The problem of COPD misdiagnosis

Arizona residents should be aware that there is a risk that some health care practitioners will misdiagnose of fail to diagnose chronic obstructive pulmonary disease. A study conducted by the University of Birmingham and the Harrow Clinical Commissioning Group in the United Kingdom highlighted these risks. One of the most common lung diseases and a leading cause of disease-related death in the United States, COPD is a dangerous disease that should never be underestimated. It is a progressive disease, and it is manifested in airway obstructions, shortness of breath and coughing. COPD is most often attributed to smoking.

It has been estimated that 210 million people around the world suffer from COPD. Of those numbers, nearly 27 million are in the United States. Its prevalence and mortality is increasing, and in places where it is under-diagnosed, it poses an even greater threat to sufferers. In the United Kingdom study, the team reports that COPD can also be over-diagnosed in certain groups when the current diagnostic criteria is used.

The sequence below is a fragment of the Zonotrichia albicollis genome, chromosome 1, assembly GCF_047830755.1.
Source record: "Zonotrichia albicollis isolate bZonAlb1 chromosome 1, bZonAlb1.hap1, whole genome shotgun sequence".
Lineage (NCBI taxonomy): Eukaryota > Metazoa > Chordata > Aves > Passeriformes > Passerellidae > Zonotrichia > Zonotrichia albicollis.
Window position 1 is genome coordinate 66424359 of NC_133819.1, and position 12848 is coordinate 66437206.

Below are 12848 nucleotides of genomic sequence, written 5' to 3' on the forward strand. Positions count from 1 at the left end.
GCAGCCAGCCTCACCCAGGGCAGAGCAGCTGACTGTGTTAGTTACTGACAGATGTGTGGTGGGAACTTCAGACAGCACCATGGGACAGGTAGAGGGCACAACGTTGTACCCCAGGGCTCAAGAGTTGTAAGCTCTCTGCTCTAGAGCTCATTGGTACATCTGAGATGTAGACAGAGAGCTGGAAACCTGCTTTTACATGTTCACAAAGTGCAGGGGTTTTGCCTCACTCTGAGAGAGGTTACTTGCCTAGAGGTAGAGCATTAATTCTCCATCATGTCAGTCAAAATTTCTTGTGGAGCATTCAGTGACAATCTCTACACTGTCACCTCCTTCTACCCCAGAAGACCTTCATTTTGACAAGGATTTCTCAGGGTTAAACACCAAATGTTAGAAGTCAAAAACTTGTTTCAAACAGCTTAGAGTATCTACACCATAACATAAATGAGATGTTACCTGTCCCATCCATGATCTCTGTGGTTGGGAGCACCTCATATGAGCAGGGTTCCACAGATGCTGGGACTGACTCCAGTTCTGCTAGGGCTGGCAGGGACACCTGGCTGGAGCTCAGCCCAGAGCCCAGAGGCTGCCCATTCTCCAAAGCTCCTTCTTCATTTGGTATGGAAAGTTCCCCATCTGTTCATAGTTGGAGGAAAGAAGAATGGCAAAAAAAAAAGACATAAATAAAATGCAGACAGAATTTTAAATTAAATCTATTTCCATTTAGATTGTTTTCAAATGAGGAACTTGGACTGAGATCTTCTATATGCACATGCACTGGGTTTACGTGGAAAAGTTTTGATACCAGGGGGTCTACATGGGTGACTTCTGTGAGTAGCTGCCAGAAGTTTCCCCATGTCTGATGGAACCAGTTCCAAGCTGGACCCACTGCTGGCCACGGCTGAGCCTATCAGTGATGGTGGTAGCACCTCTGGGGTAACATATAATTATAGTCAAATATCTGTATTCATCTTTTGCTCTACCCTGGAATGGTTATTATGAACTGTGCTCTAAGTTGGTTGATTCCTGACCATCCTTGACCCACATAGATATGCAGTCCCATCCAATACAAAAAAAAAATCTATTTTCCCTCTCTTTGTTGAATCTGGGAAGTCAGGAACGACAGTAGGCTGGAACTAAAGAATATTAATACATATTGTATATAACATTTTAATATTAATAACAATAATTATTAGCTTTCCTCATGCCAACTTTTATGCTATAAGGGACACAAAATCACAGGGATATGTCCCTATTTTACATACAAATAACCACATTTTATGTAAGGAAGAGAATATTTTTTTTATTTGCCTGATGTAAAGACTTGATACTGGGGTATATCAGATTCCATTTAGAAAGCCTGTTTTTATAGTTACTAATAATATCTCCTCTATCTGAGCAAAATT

The current guidelines seem to under-diagnose COPD in young women while older men are over-diagnosed. It has been estimated that up to 13 percent of patients diagnosed with COPD under the current criteria have actually been misdiagnosed. Because of the effects inappropriate medication and incorrect treatment can have on the body, a misdiagnosis can cause damage to patients. One example is the inhaler, which is considered by some to be unnecessary for COPD treatment and can actually increase the risk of developing severe pneumonia.

A misdiagnosis of a disease can potentially be harmful to a patient, who may have to incur additional medical expenses and suffer adverse consequences until the situation is properly handled. A person in this situation may wish to speak with a medical malpractice attorney to determine whether there is a possibility of obtaining compensation from the negligent doctor or other practitioner.